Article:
Gastric fluid leakage or wound drainage around medical tubes is an unfortunate occurrence. The leaked fluid can cause skin irritation, infection, reduced healing times, and general patient discomfort. Leakage often occurs because patient movement rubs the tube against the insertion site and widens the incision over time
The Fistula Funnel can be used to stabilize tubes and reduce tube friction on the insertion site. The "how-to" steps follow.
1. As shown, place the bottom half of the Fistula Funnel around the tube prior to tube placement if possible.
If the tube is already in place, tailor the Fistula Funnel by cutting as indicated by the dotted line so it can be placed around the tube.
2. Place a contact layer followed by a flat ostomy barrier ring on the perimeter skin. Notch the flange to allow the device to flex, then place it around the tube so that the notched flange rests on the ostomy barrier ring.
3. Fasten the Fistula Funnel to the patient by placing adhesive strips on top of the base flange. Use zip ties or tape to fasten the Fistula Funnel to the tube. The stabilized tube should stand perpendicular to the patient's body.
This technique can stabilize PEG tubes and wound drains in order to reduce tube rubbing on the insertion site and mitigate incision widening. The Fistula Funnel and companion dressings can also help seal and protect the skin from leakage when applied as shown.
Reider notes, “Enteroatmospheric fistulas (EAF) are common complications of open abdomen bowel surgery. An EAF is a devastating complication for both surgeon, clinical provider, and patient. Prior to the advent of sophisticated treatment plans, EAF’s held a large mortality rate. Traditionally, management of EAFs had involved placing large fistula management pouches over the wound to collect and contain effluent. However, at FAET we will be demonstrating more current techniques to isolate and heal fistulas.”.
Kersten is a Wound, Ostomy, Continence Nurse with Tower Health System in West Reading, Pennsylvania. She has extensive experience in managing enteric fistulas and using Fistula Solution devices. Her workshop will teach you new ways to address your fistula challenges.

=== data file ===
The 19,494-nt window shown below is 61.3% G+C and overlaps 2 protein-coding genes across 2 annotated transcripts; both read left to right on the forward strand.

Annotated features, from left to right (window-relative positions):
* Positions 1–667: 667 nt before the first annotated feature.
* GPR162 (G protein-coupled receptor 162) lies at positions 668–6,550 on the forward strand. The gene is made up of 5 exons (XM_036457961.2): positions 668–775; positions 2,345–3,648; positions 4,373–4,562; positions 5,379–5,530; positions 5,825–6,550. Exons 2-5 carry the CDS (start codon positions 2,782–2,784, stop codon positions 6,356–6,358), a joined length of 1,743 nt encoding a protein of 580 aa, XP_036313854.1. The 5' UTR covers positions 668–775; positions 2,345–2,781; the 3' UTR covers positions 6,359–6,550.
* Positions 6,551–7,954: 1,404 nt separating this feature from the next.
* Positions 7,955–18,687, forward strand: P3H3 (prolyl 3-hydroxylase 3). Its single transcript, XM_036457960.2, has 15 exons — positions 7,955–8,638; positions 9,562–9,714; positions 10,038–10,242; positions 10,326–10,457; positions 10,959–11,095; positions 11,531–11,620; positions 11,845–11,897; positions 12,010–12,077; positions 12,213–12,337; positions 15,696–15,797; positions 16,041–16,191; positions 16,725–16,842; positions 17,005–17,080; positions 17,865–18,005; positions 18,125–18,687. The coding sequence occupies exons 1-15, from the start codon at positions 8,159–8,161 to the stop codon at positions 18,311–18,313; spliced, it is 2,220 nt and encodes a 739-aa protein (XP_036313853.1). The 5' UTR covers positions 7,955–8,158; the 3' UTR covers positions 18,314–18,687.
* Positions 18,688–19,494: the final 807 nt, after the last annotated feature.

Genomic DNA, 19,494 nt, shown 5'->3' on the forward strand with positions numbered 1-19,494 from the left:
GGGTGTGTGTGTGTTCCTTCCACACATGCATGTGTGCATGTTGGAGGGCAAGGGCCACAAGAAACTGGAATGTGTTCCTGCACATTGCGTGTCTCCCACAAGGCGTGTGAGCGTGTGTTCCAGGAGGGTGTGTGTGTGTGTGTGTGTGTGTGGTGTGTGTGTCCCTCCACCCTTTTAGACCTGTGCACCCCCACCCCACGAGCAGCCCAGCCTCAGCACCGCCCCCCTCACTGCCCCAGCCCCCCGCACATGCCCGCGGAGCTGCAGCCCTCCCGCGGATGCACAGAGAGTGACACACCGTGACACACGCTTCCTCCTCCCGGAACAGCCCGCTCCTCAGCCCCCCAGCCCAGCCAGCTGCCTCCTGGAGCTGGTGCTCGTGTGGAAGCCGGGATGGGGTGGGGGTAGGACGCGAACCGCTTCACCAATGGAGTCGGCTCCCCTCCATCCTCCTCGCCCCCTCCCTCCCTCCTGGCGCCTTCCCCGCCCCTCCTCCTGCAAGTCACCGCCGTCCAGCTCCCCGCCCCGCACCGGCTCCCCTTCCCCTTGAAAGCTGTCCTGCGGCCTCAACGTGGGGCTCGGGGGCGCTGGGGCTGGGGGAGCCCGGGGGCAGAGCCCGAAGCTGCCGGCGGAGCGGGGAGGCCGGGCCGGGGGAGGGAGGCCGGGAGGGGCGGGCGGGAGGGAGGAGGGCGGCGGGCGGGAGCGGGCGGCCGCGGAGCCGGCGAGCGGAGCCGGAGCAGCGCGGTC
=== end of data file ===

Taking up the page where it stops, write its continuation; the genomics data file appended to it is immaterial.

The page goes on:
Visit the FAET website to see the full conference agenda.
Mary Anne will discuss the life changing physical and emotional trauma that some patients experience when a fistula develops. The leakage, odor and skin destruction, and depression can lead to physical and emotional pain that is unbearable. Caregivers suffer as well in terms of frustration with management problems and inability to “make it better” for the patient with the condition. This session will demonstrate pouching techniques using negative pressure wound therapy to contain the drainage, skin management to reduce the discomfort, and pouching tips for keeping the patient clean, dry, and comfortable during this trying time.
The Challenging Scenarios session at the upcoming Abdominal Wall Reconstruction Conference includes hernia repair topics and a pair of exciting enteric fistula presentations. B. Todd Heniford, MD from Carolinas Medical Center Department of Surgery will present "Mesh Infection and Fistula: Surgical Management and Long-term Outcomes". Dr. Heniford will be followed by Mary Anne Obst, WOCN and Complex Abdomen Specialist at Regions Hospital, who will share "Enterocutaneous Fistula: Best Practices for Wound Management".
The presentations will be followed by questions and panel discussion including best practices in fistula management.
The 2019 Abdominal Wall Reconstruction conference will be June 6-8 at the Grand Hyatt in Washington D.C. Visit the AWR website to see the full conference agenda.
This atlas is an all-inclusive resource that describes step by step how to perform the essential bedside procedures required to provide optimal care to the critically ill patient. Detailed descriptions of these procedures, with sequential photographs depicting each critical step, provide an in depth understanding of the anatomy, critical technical steps and common pitfalls to both military and civilian trainees. For the advanced professional operator, this atlas will provide a rapid refresher of the critical steps and is an excellent teaching resource, based on the decades of collective experience accumulated by the authors. This atlas is a standard reference for surgeons, critical care physicians, nurses and all critical care professionals who manage enteric fistulas and complex wounds.